Monday, March 8, 2010

Dessert first

Goats are possibly the most wasteful critters I've ever seen. In the winter here, when it is too wet for them to go out to pasture, they stay in their pen and I feed them there. Or at least I try to. Some days I go to the mountain and pick "Aoki" (lit. "Green tree" in Japanese, Acuba in English). The goats go nuts over the pretty little berries. So much that they throw the branches to the floor of the pen, and urinate on them in excitement. And of course, they then wait for me to bring them more leaves to eat, since they have soiled the first batch. They sure love dessert first... Hmmmph.

It is not only acuba leaves, but oat hay as well. They love the milk oats in the hay. So would I, if I was a goat. But when they throw out all the stems to get to the oats, and refuse to eat what they spilled..... Hmmph. When I was a young'un, we had to eat our meal before the dessert by gum!...

Oh well, at least they are cute, and when they eat the oats, they make the sweetest little grunting noises, like a couple of pigs. I just wish they could understand why I look so exasperated when they throw the meal on the floor to get dessert first.

Friday, March 5, 2010

Plum Blossoms

Ah, March is the season of "ume" plum blossoms here in in Japan. Well, to tell the truth, they are actually members of the apricot branch of that tree (pun intended), but that doesn't matter. They are pretty. I took this picture at the "Forestry Tree Breeding Center" near our house. They have a whole orchard of hundreds of plums, all different species, some weeping, some erect, some spreading.... and all of them just a little bit different. It really makes you feel that spring is coming.

Monday, March 1, 2010

Soil Blocks and Seedlings

I love it when a plan comes together.

I have been searching for ways to start seedlings that are more eco-friendly than the plastic pots you always find them in.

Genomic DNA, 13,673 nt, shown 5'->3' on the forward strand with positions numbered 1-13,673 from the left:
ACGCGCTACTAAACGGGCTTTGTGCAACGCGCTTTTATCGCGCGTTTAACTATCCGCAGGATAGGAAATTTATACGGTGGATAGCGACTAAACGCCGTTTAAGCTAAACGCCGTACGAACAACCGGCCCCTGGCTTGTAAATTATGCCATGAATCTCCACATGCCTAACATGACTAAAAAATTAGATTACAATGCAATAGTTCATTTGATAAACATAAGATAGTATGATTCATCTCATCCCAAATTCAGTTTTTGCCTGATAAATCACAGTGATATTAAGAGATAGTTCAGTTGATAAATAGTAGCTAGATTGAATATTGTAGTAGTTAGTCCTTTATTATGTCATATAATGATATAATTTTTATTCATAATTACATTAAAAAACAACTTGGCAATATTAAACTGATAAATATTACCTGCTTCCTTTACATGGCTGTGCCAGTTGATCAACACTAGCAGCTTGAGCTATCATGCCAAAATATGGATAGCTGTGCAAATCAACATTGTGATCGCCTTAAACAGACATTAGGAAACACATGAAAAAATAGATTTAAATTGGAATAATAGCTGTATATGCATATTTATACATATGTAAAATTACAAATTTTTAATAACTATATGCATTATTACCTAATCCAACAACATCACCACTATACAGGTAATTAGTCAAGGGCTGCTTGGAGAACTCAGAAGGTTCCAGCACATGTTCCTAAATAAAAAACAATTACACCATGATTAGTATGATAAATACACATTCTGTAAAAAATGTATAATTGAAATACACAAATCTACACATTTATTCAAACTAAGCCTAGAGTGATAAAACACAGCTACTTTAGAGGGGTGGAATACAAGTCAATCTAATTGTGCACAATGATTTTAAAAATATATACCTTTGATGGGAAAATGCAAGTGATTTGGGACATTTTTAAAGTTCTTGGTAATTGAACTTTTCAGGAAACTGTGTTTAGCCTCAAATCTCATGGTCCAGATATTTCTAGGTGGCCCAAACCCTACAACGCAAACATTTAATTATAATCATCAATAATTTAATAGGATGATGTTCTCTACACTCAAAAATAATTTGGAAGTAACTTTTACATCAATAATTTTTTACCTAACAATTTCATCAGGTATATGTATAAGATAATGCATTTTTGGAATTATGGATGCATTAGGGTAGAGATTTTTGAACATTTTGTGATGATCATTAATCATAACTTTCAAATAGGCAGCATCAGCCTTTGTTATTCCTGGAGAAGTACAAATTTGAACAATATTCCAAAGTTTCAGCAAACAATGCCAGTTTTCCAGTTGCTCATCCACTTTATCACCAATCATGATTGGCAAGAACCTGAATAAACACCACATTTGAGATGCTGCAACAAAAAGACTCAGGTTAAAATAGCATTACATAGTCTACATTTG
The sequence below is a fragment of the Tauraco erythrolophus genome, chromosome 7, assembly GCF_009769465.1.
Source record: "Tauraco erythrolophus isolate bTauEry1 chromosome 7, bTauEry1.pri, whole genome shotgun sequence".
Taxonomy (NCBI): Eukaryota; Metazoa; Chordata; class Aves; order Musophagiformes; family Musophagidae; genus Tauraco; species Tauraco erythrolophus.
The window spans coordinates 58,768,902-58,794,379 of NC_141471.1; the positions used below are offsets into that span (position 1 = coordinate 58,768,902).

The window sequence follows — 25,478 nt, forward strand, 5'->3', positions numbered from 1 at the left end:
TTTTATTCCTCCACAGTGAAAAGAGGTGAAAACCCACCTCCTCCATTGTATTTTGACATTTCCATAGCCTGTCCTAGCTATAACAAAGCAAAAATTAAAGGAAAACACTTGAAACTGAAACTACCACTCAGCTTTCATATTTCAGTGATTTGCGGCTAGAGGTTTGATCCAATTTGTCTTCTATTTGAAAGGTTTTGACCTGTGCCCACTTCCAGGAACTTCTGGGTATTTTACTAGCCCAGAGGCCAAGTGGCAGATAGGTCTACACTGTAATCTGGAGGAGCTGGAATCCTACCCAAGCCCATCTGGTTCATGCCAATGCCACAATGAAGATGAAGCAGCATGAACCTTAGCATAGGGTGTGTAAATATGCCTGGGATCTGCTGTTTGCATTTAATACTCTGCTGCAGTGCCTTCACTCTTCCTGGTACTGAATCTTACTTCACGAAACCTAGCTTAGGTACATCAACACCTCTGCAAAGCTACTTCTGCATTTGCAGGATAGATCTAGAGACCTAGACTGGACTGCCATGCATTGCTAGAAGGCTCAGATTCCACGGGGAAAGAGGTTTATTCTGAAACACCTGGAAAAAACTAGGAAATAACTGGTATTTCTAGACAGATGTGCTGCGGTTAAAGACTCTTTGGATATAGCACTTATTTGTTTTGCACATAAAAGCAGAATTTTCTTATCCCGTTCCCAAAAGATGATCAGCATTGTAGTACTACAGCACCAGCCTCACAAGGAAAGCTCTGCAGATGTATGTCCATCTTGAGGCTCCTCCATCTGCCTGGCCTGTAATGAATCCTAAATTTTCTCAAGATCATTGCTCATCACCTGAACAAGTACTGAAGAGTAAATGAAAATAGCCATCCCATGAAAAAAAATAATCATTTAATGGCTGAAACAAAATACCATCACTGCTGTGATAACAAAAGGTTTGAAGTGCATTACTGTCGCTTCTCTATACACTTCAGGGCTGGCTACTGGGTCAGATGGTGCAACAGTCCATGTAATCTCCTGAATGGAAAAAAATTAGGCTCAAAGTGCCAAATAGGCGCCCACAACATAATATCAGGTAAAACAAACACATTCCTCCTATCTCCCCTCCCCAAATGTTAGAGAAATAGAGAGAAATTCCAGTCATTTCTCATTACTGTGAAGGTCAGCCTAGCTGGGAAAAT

It began when I saw an article about making pots out of newspaper. The first few methods I saw were OK, but most of them used tape or staples. I thought there must be a better way. So I turned to another hobby, origami. I started making origami seedling pots out of newspaper, but despite the assurances that "The roots will have no problem penetrating the paper," my seedlings never thrived.

Then I tried peat pots, but the netting and use of peat really got to me. I wanted something more local, and well, cheap.

I made some flats out of cedar scrap boards and tried compost and soil for the medium. It was effective but weedy.

Then I saw a soil block maker on the Path To Freedom website, and the Johnny's Selected Seeds Youtube channel. I really wanted one, but had no luck finding it here in Japan. So I thought, maybe I could make one myself? And with a little help from Google found Topper's place and instructions for a DIY soil blocker! :) Great! I found an old plastic container, drilled a hole in the bottom for a long bolt to pass through. Then I cut out a plywood washer and secured it between two nuts and metal washers.

Well, it works great. I have made 50 or 60 soil blocks, and the mizuna, komatsuna, and today eggplant seedlings were popping up! It is still too early to tell for sure, but I think they will work out pretty well.